CO2 compression illustrated on a three phase thermodynamic diagram (gas-right, liquid-left, dense phase-top): Pressure versus enthalpy. Compression in single phase flow (gas phase).


As shown on the above figure, carbon dioxide compression is started in gas phase at a pressure slightly above 1 bar abs and at a temperature of 30 °C. Should the temperature be significantly lower, there is no possibility for liquid formation (at least not below minus 50 °C).

Above 40 bar abs, the temperature has to be controlled carefully to avoid the formation of carbon hydrates (temperature to be above 20 °C providing 5 °C temperature margin in case of presence of methane in the carbon dioxide mixture) and also to avoid the liquefaction of carbon dioxide when using a compressor handling only a gas phase.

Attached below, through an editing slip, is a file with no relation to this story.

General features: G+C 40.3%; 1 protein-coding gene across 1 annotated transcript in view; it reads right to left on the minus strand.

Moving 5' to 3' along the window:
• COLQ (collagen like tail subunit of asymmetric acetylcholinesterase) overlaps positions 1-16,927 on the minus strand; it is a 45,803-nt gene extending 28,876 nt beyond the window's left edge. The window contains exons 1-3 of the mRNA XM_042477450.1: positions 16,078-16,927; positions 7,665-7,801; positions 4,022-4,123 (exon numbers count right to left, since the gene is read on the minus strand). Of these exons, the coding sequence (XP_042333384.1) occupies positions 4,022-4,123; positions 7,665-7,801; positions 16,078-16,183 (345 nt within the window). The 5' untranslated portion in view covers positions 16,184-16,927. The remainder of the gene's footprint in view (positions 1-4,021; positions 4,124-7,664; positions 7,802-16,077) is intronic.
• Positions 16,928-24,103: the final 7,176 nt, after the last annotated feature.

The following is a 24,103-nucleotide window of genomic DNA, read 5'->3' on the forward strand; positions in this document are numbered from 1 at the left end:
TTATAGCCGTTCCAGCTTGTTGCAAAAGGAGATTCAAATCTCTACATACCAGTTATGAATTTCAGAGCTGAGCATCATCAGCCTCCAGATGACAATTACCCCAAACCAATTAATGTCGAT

Carbon dioxide could be partially liquefied, without any risk of hydrate formation, at a temperature of 20 °C in view of using a two phase flow compressor (pump). This temperature corresponds to a liquefaction pressure of approximately 60 bar abs. The compression could operate in two phase flow up to 73 bar abs corresponding to the critical pressure above which the fluid is in dense phase condition (single phase). The pressure range in two phase flow is therefore relatively narrow.

In addition, there is a major difficulty in controlling the volume flow crossing the two phase flow pump as the liquefaction occurs at a single point condition in terms of pressure for a given temperature value (case of every pure fluid). This would induce a lack of knowledge (therefore control) in the gas and liquid fractions therefore in the total volume flow. This total volume flow could vary in the volumetric mass ratio of the liquid and gas phases that is of the order of 6.